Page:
I am in Barcelona, Catalunya, within the Spanish state. Having just arrived, the Prime Minister Sanchez congratulated the Spanish and Moroccan security forces for stopping the ‘incursions’ of migrants from Morocco to the Spanish North African Melilla enclave, leaving at least 23 human beings (all migrants) dead. Some of them, if they had survived and entered Spain, would have gained the possibility of applying for asylum and perhaps many would have become manteros (street and beach vendors). In this blogpost I focus on the tensions between being an (un-)authorized migrant and doing (ir)regular work, based on a particular form of experiences from Barcelona beaches.
One of the great privileges of being a researcher is that part of your work time is spent on learning new things. There at least three sources for this ongoing learning. Firstly, there are all the materials provided by informants and research participants, both the one I have had the honor to interact with as well as the infinite numbers that have interacted with other researchers, and that I come in contact with through the texts by and discussions with other researchers. The second source is all previous researchers and their theoretical, methodological, and analytical contributions. This includes those that I am inspired by and build upon, those gave me some smaller new insights and those that I disagree with for varying reasons but whose work nonetheless helps to challenge and refine my arguments. My diligence in approaching these sources varies because I am not the best at focusing and setting limits. I often read way beyond issues at hand. Some would call it sloppiness, others, more generous, would call it curiosity.
The third, I call the Eureka-source (“I have found [it]”) and relates to all other input from potential informants and scholars, but that come through practices in which research is not at the core. In that sense, this source is less explicit and more takes the form of inspiration, raising new ideas and questions. While summertime is a great time for doing research, especially reading and writing, as many of the other scheduled practices linked to academic work are on hold, it is also a period of more or less consciously interacting with Eureka-sources.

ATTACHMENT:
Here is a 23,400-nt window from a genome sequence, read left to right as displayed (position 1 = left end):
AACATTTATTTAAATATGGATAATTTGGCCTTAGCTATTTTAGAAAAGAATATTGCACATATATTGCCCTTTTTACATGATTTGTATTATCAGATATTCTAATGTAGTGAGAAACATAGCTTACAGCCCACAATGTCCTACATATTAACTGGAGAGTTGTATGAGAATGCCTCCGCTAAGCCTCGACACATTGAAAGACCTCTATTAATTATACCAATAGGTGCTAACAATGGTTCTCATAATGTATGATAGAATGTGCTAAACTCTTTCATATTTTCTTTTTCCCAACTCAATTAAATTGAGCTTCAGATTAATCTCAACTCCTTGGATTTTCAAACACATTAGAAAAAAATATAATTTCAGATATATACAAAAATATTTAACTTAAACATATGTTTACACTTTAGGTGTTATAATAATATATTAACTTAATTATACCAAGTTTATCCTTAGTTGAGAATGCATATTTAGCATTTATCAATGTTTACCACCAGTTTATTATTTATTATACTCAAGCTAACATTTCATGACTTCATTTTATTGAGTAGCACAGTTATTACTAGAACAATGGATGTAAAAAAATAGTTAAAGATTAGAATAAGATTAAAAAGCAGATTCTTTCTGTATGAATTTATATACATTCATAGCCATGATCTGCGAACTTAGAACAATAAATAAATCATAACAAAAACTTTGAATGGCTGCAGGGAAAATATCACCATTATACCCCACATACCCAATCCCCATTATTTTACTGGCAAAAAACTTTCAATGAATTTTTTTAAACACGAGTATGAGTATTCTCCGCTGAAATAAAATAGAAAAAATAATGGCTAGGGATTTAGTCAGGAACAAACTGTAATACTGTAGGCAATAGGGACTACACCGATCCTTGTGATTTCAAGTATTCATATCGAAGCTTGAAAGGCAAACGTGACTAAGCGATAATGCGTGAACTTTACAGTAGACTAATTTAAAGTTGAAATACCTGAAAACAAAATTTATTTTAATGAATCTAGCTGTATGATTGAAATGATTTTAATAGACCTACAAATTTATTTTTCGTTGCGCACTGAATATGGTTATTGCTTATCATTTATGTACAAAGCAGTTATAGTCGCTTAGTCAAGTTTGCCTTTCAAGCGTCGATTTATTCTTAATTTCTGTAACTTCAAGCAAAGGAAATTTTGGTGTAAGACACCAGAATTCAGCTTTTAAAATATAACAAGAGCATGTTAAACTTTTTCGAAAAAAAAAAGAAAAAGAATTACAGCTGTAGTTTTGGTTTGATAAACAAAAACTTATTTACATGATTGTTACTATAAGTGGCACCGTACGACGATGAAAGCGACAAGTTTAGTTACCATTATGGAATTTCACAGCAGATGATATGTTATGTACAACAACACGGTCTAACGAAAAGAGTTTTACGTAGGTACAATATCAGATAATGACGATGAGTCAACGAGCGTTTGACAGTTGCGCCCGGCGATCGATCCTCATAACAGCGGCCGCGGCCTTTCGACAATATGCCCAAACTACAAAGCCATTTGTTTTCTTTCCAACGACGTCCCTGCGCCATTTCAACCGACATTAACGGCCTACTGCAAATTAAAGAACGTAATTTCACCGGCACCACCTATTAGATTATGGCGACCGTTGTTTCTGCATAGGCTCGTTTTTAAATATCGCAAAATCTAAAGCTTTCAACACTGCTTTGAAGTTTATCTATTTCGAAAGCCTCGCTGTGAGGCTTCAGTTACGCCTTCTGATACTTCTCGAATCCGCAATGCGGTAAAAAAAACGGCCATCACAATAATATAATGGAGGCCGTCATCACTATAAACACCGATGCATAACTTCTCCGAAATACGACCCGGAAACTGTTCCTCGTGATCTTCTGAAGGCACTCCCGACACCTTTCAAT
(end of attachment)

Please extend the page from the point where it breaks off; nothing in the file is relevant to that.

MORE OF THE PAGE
I am writing this blogpost from Barcelona, where I have the privilege of staying during the summers. I am combining vacation and work. A 25-minute walk from where I stay is one of the wonderful Barcelona beaches. Spending some afternoons there is wonderful, a lot of sun and crystal-clear warm water. However, the beach is also a microcosmos of society that bring to the fore issues of mobility and labour. Different bodies can be seen, and different languages heard, both among those enjoying a nice day at the beach and those working in the hot sun (which makes it 30 degrees in the shade). There are certainly interesting issues to explore concerning us: who we are, how we travel and why we are enjoying a day at the beach. But my gaze turns towards those working the beach. On the loudspeaker we hear – together with instructions not to jump from the rocks, safety information and the importance to drink water in the sun – that it is prohibited to sell on the beach and advice not to buy from the beach vendors.